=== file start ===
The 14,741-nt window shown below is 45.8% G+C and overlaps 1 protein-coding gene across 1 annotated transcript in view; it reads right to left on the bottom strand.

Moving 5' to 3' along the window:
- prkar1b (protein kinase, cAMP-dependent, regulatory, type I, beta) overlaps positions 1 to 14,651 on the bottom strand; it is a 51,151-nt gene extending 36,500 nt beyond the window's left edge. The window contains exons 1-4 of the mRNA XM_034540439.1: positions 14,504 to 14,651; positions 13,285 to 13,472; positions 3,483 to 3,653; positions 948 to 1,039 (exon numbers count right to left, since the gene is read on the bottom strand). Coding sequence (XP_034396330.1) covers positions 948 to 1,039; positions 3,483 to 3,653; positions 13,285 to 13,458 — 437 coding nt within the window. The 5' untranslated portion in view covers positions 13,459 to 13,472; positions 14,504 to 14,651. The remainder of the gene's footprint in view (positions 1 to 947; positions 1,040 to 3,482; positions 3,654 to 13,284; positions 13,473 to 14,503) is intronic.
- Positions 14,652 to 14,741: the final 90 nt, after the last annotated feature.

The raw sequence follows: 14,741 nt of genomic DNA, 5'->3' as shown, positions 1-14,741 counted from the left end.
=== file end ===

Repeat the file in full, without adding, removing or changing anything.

The 14,741-nt window shown below is 45.8% G+C and overlaps 1 protein-coding gene across 1 annotated transcript in view; it reads right to left on the bottom strand.

Moving 5' to 3' along the window:
- prkar1b (protein kinase, cAMP-dependent, regulatory, type I, beta) overlaps positions 1 to 14,651 on the bottom strand; it is a 51,151-nt gene extending 36,500 nt beyond the window's left edge. The window contains exons 1-4 of the mRNA XM_034540439.1: positions 14,504 to 14,651; positions 13,285 to 13,472; positions 3,483 to 3,653; positions 948 to 1,039 (exon numbers count right to left, since the gene is read on the bottom strand). Coding sequence (XP_034396330.1) covers positions 948 to 1,039; positions 3,483 to 3,653; positions 13,285 to 13,458 — 437 coding nt within the window. The 5' untranslated portion in view covers positions 13,459 to 13,472; positions 14,504 to 14,651. The remainder of the gene's footprint in view (positions 1 to 947; positions 1,040 to 3,482; positions 3,654 to 13,284; positions 13,473 to 14,503) is intronic.
- Positions 14,652 to 14,741: the final 90 nt, after the last annotated feature.

The raw sequence follows: 14,741 nt of genomic DNA, 5'->3' as shown, positions 1-14,741 counted from the left end.